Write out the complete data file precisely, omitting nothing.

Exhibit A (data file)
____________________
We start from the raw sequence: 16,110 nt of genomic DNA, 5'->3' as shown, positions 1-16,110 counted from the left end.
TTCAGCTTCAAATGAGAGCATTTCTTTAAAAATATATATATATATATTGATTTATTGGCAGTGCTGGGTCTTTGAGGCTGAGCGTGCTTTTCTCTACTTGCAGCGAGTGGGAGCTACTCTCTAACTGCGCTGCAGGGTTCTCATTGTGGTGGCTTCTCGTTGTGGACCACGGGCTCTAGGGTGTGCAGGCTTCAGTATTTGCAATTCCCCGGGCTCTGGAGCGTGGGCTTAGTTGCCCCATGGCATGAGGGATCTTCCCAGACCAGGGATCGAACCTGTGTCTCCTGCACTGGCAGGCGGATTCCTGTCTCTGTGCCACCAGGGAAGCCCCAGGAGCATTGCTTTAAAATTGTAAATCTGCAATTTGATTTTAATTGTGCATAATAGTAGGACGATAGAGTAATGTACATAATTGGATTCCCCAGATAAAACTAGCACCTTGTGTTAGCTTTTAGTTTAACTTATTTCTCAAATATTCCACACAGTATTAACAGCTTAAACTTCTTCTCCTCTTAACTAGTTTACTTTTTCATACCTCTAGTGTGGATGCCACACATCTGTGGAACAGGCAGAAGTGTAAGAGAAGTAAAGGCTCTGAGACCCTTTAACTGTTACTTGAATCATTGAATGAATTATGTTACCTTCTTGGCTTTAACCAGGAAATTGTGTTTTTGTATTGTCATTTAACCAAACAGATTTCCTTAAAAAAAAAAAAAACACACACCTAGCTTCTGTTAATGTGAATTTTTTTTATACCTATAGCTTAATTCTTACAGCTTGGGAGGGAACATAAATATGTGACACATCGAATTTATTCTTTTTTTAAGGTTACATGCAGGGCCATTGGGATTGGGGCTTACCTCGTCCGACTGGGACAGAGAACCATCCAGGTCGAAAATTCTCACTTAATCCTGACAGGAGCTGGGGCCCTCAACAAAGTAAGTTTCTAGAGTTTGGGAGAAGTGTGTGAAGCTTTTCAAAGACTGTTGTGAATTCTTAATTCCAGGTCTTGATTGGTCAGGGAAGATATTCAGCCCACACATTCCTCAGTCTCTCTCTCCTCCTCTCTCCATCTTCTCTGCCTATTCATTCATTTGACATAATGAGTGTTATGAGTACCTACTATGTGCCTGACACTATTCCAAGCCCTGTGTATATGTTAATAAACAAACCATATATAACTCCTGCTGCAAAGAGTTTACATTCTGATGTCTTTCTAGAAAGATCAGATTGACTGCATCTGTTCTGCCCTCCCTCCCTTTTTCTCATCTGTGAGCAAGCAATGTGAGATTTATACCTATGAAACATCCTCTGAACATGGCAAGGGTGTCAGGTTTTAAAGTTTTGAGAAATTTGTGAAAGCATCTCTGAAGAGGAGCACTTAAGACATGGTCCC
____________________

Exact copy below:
We start from the raw sequence: 16,110 nt of genomic DNA, 5'->3' as shown, positions 1-16,110 counted from the left end.
TTCAGCTTCAAATGAGAGCATTTCTTTAAAAATATATATATATATATTGATTTATTGGCAGTGCTGGGTCTTTGAGGCTGAGCGTGCTTTTCTCTACTTGCAGCGAGTGGGAGCTACTCTCTAACTGCGCTGCAGGGTTCTCATTGTGGTGGCTTCTCGTTGTGGACCACGGGCTCTAGGGTGTGCAGGCTTCAGTATTTGCAATTCCCCGGGCTCTGGAGCGTGGGCTTAGTTGCCCCATGGCATGAGGGATCTTCCCAGACCAGGGATCGAACCTGTGTCTCCTGCACTGGCAGGCGGATTCCTGTCTCTGTGCCACCAGGGAAGCCCCAGGAGCATTGCTTTAAAATTGTAAATCTGCAATTTGATTTTAATTGTGCATAATAGTAGGACGATAGAGTAATGTACATAATTGGATTCCCCAGATAAAACTAGCACCTTGTGTTAGCTTTTAGTTTAACTTATTTCTCAAATATTCCACACAGTATTAACAGCTTAAACTTCTTCTCCTCTTAACTAGTTTACTTTTTCATACCTCTAGTGTGGATGCCACACATCTGTGGAACAGGCAGAAGTGTAAGAGAAGTAAAGGCTCTGAGACCCTTTAACTGTTACTTGAATCATTGAATGAATTATGTTACCTTCTTGGCTTTAACCAGGAAATTGTGTTTTTGTATTGTCATTTAACCAAACAGATTTCCTTAAAAAAAAAAAAAACACACACCTAGCTTCTGTTAATGTGAATTTTTTTTATACCTATAGCTTAATTCTTACAGCTTGGGAGGGAACATAAATATGTGACACATCGAATTTATTCTTTTTTTAAGGTTACATGCAGGGCCATTGGGATTGGGGCTTACCTCGTCCGACTGGGACAGAGAACCATCCAGGTCGAAAATTCTCACTTAATCCTGACAGGAGCTGGGGCCCTCAACAAAGTAAGTTTCTAGAGTTTGGGAGAAGTGTGTGAAGCTTTTCAAAGACTGTTGTGAATTCTTAATTCCAGGTCTTGATTGGTCAGGGAAGATATTCAGCCCACACATTCCTCAGTCTCTCTCTCCTCCTCTCTCCATCTTCTCTGCCTATTCATTCATTTGACATAATGAGTGTTATGAGTACCTACTATGTGCCTGACACTATTCCAAGCCCTGTGTATATGTTAATAAACAAACCATATATAACTCCTGCTGCAAAGAGTTTACATTCTGATGTCTTTCTAGAAAGATCAGATTGACTGCATCTGTTCTGCCCTCCCTCCCTTTTTCTCATCTGTGAGCAAGCAATGTGAGATTTATACCTATGAAACATCCTCTGAACATGGCAAGGGTGTCAGGTTTTAAAGTTTTGAGAAATTTGTGAAAGCATCTCTGAAGAGGAGCACTTAAGACATGGTCCC